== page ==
If you're looking for a way to profit from the global marijuana boom, consider Aurora Cannabis (NYSE:ACB). The Canadian pot producer has built a leading position within the fast-growing cannabis industry, delivering jaw-dropping returns to investors along the way.
Better still, Aurora's stock is poised to deliver even more gains to investors in the years ahead. Here's why.
1. A massive addressable market
Estimates for the size of the global cannabis market continue to grow larger. Investment firm Cowen now expects worldwide cannabis sales to reach $75 billion by 2030, up from a previous forecast of $50 billion by 2026. Bank of America, meanwhile, believes the marijuana market could one day reach $166 billion in annual sales. And Canopy Growth (NYSE:CGC) Co-CEO Bruce Linton, perhaps unsurprisingly, has the most optimistic prediction of all: He believes cannabis could eventually disrupt markets totaling $500 billion.
While no one knows for sure just how large the cannabis market will ultimately become, one thing is certain: Products derived from marijuana and hemp are enjoying rapidly increasing demand across the world. People are using marijuana and cannabidiol (CBD) to treat a variety of ailments, both medically and recreationally. As such, cannabis has the potential to disrupt massive industries such as alcohol, tobacco, and pharmaceuticals.
Having built a formidable position in marijuana production, Aurora Cannabis stands to benefit more than perhaps any other company from this booming demand for cannabis.
2. Industry-leading scale
Of all the publicly traded marijuana producers, Aurora Cannabis has the highest peak production capacity by far. Thanks to its purchases of MedReleaf, CanniMed, ICC Labs, and a host of other acquisitions, Aurora is on track to produce more than 625,000 kilograms of cannabis annually by 2020. Among Aurora's rivals, only Canopy Growth can even claim 500,000 kilograms in peak production potential.
As the largest marijuana producer, Aurora Cannabis will enjoy scale advantages over its smaller rivals. It should generate higher profit margins, as it will be able to spread its costs over a larger revenue base. It will also be in a stronger position to sign lucrative supply deals with wholesalers and governments, particularly in international markets, where Aurora has a leading presence.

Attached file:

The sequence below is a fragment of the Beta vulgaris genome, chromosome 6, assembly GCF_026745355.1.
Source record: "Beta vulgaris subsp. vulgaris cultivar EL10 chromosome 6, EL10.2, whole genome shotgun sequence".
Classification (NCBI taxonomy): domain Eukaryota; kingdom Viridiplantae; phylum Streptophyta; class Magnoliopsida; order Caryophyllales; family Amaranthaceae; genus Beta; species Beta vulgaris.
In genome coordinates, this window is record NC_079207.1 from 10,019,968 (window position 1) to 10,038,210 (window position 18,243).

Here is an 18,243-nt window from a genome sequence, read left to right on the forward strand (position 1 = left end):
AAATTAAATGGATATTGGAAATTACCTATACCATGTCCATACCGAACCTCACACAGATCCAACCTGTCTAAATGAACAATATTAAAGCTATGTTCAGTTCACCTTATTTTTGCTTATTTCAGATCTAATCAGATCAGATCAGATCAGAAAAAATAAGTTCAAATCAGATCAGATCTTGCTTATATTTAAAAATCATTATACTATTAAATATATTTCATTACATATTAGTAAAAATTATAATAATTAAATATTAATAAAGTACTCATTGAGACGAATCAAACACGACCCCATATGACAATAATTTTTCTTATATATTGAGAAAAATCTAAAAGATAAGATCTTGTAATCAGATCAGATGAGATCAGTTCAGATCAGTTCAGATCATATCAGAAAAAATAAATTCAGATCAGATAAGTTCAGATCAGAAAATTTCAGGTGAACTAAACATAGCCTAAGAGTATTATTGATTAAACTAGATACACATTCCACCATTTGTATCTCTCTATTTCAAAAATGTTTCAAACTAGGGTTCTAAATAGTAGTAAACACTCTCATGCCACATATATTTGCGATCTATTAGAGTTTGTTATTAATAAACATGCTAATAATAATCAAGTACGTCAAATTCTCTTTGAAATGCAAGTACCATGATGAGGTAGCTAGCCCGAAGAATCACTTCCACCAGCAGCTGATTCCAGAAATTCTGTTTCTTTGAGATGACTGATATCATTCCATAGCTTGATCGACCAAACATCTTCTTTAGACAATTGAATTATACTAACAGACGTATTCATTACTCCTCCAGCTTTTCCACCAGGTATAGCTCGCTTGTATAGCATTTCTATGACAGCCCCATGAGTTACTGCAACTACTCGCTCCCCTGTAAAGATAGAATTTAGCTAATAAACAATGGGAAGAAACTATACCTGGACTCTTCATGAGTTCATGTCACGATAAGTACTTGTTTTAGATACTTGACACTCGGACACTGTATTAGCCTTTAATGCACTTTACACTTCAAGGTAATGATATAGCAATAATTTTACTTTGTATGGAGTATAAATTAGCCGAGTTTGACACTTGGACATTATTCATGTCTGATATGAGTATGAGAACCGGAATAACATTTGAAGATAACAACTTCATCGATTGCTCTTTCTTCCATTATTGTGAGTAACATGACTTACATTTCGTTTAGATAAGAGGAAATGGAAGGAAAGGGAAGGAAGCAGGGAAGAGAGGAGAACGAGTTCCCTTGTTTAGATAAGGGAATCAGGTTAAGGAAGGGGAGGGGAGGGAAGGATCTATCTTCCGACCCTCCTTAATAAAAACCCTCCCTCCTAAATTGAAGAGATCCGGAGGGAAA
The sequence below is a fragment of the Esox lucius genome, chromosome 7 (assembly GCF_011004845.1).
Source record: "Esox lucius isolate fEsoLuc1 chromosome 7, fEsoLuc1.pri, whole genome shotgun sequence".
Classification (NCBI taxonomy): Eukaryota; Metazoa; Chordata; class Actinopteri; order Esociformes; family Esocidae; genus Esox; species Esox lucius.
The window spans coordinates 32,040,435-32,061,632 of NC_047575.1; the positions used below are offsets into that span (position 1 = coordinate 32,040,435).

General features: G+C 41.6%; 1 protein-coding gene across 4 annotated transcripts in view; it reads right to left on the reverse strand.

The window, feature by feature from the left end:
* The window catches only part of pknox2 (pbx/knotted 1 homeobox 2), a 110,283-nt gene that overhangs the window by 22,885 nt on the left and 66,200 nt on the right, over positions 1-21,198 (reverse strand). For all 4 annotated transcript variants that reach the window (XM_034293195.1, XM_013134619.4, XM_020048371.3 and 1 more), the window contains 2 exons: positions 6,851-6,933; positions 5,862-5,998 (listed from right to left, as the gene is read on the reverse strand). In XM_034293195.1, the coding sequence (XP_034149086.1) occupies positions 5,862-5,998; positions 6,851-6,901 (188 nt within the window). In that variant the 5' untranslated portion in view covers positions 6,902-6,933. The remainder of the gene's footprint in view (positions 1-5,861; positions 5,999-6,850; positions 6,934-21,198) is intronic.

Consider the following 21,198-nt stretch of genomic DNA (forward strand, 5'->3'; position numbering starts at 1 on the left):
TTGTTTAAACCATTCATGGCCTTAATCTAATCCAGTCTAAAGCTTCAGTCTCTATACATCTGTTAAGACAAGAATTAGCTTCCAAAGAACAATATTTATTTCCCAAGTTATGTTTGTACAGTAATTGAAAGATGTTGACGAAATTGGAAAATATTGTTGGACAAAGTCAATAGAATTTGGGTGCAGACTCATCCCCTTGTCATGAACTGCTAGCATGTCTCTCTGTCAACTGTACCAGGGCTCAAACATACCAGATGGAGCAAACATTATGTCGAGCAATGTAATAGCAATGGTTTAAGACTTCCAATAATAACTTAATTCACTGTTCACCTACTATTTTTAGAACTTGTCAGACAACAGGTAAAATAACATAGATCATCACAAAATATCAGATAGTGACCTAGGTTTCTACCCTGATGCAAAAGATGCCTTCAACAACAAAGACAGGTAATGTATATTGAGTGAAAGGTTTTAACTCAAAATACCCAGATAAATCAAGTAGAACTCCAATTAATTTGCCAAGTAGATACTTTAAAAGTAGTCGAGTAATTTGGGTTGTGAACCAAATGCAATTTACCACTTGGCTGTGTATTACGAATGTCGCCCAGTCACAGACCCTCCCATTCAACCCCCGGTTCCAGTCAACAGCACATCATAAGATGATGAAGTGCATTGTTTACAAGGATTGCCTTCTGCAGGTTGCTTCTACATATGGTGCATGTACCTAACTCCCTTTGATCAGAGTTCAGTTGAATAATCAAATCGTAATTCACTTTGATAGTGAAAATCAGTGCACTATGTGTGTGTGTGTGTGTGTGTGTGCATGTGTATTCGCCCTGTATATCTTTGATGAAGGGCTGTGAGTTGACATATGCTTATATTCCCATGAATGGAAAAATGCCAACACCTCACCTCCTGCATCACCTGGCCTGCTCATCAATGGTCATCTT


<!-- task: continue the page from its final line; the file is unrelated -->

Additionally, Aurora's scale should allow it to become one of the marijuana industry's lowest-cost producers. In turn, Aurora should be better able to withstand falling marijuana prices better than its smaller competitors. Moreover, lower prices could even help to strengthen Aurora's competitive position. That's because when supply finally catches up with demand, there will likely be a period of industry consolidation as smaller, higher-cost producers struggle to survive. Aurora will likely emerge stronger during this period, particularly if it finds itself in position to acquire some of the smaller producers at a discount.
All told, in a largely commodity-based industry such as marijuana, low-cost production is paramount. Aurora's massive scale should serve it well in this regard.
3. Aurora is less likely to be acquired
When a business purchases another company, it typically needs to pay a substantial premium in order to entice its shareholders to accept the deal. But while this can produce significant short-term gains for the acquired company's investors, it can come at the expense of potentially far larger long-term gains. This is perhaps one the reasons Aurora Cannabis has resisted selling a large equity stake to a bigger business, as its rivals Canopy Growth and Cronos Group have done.
Alcohol giant Constellation Brands invested more than $4 billion in Canopy Growth in exchange for a 38% stake in the Canadian marijuana producer, as well as warrants that would allow it to up its stake to 50% in the future. Meanwhile, tobacco titan Altria Group purchased a 45% stake in Cronos Group -- along with warrants that give it the right to boost its stake to 55% -- for $1.8 billion.
These deals have provided Canopy Growth and Cronos Group with much-needed capital to fund their expansion projects. But they've potentially come at the expense of remaining independent. Altria can acquire a majority -- and therefore, controlling -- share of Cronos Group if it chooses to exercise its warrants. Constellation Brands is widely expected to acquire at least half of Canopy Growth -- and perhaps all of the company's remaining shares -- should the marijuana producer continue to perform well in the coming years.
In contrast to Canopy and Cronos, Aurora Cannabis has yet to strike a major deal with a larger company, and it reportedly does not intend to do so. Billionaire investor Nelson Peltz -- whom Aurora brought onboard as a strategic advisor in March -- believes Aurora should remain independent. As my colleague Keith Speights notes, rather than sell a large stake to one company, Peltz recommends that Aurora forge strategic partnerships with multiple businesses across several industries -- thereby aligning itself with more allies.
Perhaps most importantly, by remaining independent, Aurora Cannabis is positioning itself -- and its shareholders -- to capture a larger share of the company's value creation in the years ahead. As such, investors seeking to profit from the long-term growth of the cannabis market are likely best served by buying shares in Aurora Cannabis rather than Canopy Growth or Cronos Group.